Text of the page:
Breaking Tradition

Rebecca Loveless isn’t sure how many tattoos she has, but she guesses about 60. She calls the areas of her skin without them “spots.”

“I’m filling the spots,” she says. “It’s not so much as, ‘I want a tattoo on my chest.’ It’s, ‘I need a tattoo on my chest because there’s a giant spot there.’ ”

She gets tattooed regularly at Tradition Tattoo, her Delray Beach parlor—the first in the city—that turns 1 this month. Before it moved into its new home (165 Avenue L), it was based in Boca Raton—making the business 5 years old.

“Hey, Sam … do you think we’ll still get ‘5’ tattoos?” Loveless asks one of her artists as he walks by on a recent afternoon.

“Yeah,” he says with a shrug, not missing a beat.

Getting new ink is a casual affair at Tradition, but opening the shop was anything but. When she heard there were no tattoo shops in Delray Beach, where she’s been living for six years, it became her mission to add one.

“I thought, well, I can be first,” says Loveless, who specializes in custom, American-traditional designs. “I’ve always enjoyed the idea of making history and putting my stamp on something.”

She applied two years ago but was rejected. The University of Florida visual arts alumna prodded—where was proof that she couldn’t open a tattoo shop?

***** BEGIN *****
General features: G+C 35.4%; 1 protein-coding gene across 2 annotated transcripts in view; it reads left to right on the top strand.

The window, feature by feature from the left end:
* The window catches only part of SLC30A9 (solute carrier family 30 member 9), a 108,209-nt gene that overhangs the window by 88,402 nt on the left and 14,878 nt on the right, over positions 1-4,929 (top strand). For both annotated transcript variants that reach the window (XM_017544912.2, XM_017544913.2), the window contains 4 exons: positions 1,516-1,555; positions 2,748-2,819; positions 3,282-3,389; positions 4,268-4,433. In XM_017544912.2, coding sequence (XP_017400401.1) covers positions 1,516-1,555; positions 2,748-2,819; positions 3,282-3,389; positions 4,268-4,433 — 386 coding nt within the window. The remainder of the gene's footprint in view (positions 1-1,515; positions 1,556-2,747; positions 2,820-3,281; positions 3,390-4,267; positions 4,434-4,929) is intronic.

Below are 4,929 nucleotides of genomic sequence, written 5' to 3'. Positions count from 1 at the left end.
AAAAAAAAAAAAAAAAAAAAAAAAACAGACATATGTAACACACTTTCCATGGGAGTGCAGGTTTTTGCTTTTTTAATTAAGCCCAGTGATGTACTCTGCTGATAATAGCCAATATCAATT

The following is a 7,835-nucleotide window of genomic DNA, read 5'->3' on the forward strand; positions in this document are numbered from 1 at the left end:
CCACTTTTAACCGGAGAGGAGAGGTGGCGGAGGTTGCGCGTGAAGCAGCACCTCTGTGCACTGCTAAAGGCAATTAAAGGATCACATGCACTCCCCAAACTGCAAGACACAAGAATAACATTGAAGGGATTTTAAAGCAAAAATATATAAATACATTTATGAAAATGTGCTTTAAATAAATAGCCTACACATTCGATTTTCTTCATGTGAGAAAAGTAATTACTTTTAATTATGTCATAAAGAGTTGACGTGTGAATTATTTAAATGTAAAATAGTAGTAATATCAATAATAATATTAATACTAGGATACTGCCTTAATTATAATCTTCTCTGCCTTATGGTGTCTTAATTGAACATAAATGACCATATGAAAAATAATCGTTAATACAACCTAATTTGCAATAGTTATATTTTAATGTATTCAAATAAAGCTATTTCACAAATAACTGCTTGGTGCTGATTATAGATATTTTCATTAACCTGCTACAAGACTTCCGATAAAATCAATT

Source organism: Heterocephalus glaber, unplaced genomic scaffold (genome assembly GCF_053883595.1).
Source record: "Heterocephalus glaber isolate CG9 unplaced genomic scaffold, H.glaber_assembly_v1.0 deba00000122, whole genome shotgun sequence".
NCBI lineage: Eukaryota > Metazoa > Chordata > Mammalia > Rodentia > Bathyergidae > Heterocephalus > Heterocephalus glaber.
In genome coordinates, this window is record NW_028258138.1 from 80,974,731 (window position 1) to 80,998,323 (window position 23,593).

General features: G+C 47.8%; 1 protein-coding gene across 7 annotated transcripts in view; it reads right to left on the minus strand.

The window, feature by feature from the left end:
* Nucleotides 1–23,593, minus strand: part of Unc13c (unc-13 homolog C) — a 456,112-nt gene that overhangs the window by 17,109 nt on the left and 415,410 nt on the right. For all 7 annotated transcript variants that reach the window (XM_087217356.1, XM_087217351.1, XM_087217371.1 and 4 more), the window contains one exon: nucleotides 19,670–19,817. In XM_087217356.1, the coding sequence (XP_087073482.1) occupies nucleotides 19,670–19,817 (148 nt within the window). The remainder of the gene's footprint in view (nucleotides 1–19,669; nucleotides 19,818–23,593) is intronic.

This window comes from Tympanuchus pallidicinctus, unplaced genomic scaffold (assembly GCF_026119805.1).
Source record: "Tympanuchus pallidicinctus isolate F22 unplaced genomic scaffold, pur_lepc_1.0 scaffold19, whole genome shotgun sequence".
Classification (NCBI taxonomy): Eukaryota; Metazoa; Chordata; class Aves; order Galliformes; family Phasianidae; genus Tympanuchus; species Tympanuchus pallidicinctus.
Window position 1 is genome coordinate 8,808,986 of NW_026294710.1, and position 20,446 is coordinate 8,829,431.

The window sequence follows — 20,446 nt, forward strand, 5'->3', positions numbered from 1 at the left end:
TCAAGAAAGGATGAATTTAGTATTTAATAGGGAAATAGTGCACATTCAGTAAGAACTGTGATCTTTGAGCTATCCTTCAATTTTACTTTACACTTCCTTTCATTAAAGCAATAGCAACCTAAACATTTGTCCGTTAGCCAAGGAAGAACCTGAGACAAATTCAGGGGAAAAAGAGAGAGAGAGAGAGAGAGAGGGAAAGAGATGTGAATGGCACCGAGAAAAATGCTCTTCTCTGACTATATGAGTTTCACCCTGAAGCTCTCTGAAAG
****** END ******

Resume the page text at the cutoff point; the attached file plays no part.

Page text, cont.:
“I’m the type of person who loves a ‘no,’ ” the 34-year-old says, laughing. “Like, tell me ‘no.’ Go ahead. I love the challenge of it.”

Nowhere in the city regulations did it say she couldn’t—but it didn’t say she could, either. She took advantage of that limbo and, per the city’s suggestion, hired a lawyer. With his help, she argued that permanent makeup, a cosmetic technique that uses tattoos, had been going on in Delray Beach for years.

It worked. Last June, Tradition changed its ZIP code. Business grew about 30 percent, Loveless says, and she hired another artist to join the small, close-knit staff. After the battle with the city, it began acknowledging her as an artist, even enlisting her to paint the Delray Affairs and Garlic Fest posters.

“When I’m an old lady, I can still be the first tattoo artist in this town,” she says. “Makes you proud.”

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